Stocks continued to trade narrowly mixed in a quiet session with techs offering one of the few bright spots as investors awaited a slew of major earnings and news of the Federal Reserve's intentions regarding monetary policy later this week.
Among Dow components, DuPont , Hewlett-Packard and Kraft fell, while Intel and Pfizer rose.
The S&P 500 slipped while the tech-heavy Nasdaq rose slightly. The CBOE Volatility Index, widely considered the best gauge of fear in the market,rose to nearly 16.
Among the key S&P 500 sectors energy and materials fell, while utilities and technology gained.
Market participants this week are focused on earnings reports from several Dow components as well as key players in the consumer products, industrials, and energy sectors.
So far, earnings have been outstanding, according to Doug Cote, chief market strategist at ING Investment Management.
"This is the 7th consecutive quarter where we have far surpassed expectations," Cote said. "We think it’ll continue for several more quarters at least," he added.
Some of the best results are coming from the tech companies, which have reported a 33 percent growth in earnings, and a 27 percent increase in sales, Cote said.
The fact that 55 percent of tech sales are from foreign countries will be a continuing catalyst to growth, he said.
"We are in a synchronized global economic expansion, and it's favoring U.S. corporations," Cote said.
Netflix is scheduled to report after the bell, but the week really begins in earnest on Tuesday with results from Coca-Cola,Ford,3M and Amazon.com, in addition to several others.
The other major focus is the Federal Reserve's policy meeting Tuesday and Wednesday, followed by an unprecedented news conference with Federal Reserve Chairman Ben Bernanke. Investors expect to learn more about the Fed's plans regarding the end of its $600 billion bond buying program known as quantitative easing.
"The thing that matters this week is what the Fed is going to do," says Brian Battle, vice president of trading at Performance Trust Capital Partners.
If the Fed ends quantitative easing, "we'll find out if the economy can stand on its own two feet," Battle said. The problem is market participants have very different views of how the markets and economy will respond once the Fed's easing program has ended, he added, as some expect interest rates will spike, while others expect rates will fall.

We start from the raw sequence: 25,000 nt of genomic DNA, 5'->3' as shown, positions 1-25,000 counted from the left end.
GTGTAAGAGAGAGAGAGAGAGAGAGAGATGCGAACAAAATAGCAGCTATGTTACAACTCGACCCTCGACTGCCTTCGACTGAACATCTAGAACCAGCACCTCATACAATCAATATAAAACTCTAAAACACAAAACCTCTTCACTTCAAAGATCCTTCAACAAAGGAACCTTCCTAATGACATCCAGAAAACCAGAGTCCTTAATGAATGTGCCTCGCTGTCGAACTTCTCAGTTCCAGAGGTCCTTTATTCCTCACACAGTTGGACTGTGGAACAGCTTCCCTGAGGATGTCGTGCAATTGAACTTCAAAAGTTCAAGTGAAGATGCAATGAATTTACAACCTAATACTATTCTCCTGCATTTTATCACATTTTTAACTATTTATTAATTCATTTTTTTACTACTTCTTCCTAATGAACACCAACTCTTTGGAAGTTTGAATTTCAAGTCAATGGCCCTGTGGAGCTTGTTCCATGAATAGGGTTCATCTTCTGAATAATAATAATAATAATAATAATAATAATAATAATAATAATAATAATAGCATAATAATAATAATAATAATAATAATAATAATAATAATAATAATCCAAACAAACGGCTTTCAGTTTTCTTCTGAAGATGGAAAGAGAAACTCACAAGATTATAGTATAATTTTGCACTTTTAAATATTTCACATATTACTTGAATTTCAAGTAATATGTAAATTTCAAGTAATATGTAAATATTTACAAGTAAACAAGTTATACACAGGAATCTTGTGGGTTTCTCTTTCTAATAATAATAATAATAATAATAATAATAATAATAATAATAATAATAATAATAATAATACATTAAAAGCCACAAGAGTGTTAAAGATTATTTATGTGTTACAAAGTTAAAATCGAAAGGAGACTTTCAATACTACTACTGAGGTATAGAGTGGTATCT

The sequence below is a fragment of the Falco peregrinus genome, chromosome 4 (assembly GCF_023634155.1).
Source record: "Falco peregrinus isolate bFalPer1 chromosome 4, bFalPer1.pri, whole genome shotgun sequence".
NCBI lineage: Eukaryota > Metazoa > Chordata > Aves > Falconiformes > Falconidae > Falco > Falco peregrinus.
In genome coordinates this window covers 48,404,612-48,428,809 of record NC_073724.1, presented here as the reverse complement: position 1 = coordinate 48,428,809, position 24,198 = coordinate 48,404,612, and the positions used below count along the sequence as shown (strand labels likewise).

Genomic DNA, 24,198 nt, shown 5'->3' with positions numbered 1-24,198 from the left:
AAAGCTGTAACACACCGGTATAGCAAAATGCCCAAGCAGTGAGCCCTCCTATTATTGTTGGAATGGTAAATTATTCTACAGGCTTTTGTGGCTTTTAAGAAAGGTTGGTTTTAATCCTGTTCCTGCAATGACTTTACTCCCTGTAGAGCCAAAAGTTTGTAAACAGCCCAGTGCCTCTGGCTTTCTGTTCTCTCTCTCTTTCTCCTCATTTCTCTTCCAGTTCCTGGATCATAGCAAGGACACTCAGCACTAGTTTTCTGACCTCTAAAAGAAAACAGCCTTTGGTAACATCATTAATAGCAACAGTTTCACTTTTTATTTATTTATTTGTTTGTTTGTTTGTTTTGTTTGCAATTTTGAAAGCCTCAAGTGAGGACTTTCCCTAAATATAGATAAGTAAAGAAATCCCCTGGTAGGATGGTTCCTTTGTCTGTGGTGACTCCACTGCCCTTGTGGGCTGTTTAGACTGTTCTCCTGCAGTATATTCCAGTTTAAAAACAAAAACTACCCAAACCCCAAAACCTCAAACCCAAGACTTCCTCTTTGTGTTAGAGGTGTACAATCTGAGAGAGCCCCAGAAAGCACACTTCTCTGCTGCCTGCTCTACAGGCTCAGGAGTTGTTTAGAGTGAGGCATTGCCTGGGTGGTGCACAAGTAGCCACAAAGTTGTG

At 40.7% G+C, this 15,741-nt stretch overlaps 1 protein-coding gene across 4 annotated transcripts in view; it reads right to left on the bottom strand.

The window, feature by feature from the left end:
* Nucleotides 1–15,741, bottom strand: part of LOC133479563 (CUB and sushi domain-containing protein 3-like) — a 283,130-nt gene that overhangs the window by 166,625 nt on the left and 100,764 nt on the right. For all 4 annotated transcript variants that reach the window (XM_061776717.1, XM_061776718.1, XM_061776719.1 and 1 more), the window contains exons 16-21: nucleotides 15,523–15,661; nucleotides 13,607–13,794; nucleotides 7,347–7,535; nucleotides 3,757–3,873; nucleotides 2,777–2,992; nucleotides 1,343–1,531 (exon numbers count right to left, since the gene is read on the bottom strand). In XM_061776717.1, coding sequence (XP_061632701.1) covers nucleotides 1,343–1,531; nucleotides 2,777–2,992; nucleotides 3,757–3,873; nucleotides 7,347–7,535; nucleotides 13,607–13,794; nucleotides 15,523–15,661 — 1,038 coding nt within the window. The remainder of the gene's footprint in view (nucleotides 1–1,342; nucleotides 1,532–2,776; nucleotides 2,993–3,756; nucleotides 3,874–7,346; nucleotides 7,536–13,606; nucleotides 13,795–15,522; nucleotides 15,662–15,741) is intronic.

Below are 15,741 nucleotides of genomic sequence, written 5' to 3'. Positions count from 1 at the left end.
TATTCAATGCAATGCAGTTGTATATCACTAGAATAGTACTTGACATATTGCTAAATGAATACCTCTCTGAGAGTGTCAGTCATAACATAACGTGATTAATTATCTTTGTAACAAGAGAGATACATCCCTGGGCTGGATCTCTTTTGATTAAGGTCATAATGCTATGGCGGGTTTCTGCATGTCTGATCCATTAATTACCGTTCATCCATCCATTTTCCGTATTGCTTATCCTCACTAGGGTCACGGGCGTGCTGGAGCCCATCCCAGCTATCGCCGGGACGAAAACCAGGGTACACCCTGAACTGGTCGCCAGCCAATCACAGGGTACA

That's why nobody wants to commit to the market one way or another at this point, Battle said.
But the market often doesn't jump higher the Monday after Easter. According to Schaeffer's Investment Research, the day after Easter has been positive for the market only 39 percent of the time, and "averages a significantly negative return," Rocky White, senior quantitative analyst at Schaeffer's said in a weekly note to clients.
Still, the week and month after Easter tend to be bullish, White wrote. "According to this historical pattern, if you want to buy this market after the Easter holiday, then you'll want to wait until Tuesday to get in," he said.
Gold continued to trade at record highs, settling up 0.36 percent at $1,508.60
while silver hit a historic high of $49.79 an ounce before parking gains to settle at $47.15. The dollar continued to weaken against a basket of currencies, although it rose briefly earlier this session.
Oil prices fell along with the dollar in choppy trading. London Brent crude fell slightly to below $124 a barrel, while U.S. light crude fell only 0.01 percent to close at $112.28.
In merger and acquisition news, Barrick Gold announced an agreement to buy Equinox Mineralsfor about $7.3 billion in cash. Equinox jumped more than 10 percent.
Among other gold miners, Newmont Mining slipped after CIBC cut its price target on the firm to $73 from $80. However, RBC raised its price target to $67 from $62.
NYSE Euronext said it has found savings more than a third more than initially thought in the proposed $9.8 billion merger with Deutsche Boerse.
And on Friday, Tenet Healthcarerejected a sweetened offer from from Community Health Systems, saying the price was too low to be in the best interest of shareholders.
A Coast Guard report said safety lapses by Transoceancontributed to the explosion of the Deep Water Horizon in the Gulf of Mexico a year ago, causing the deaths of 11 workers and the worst oil spill in the history.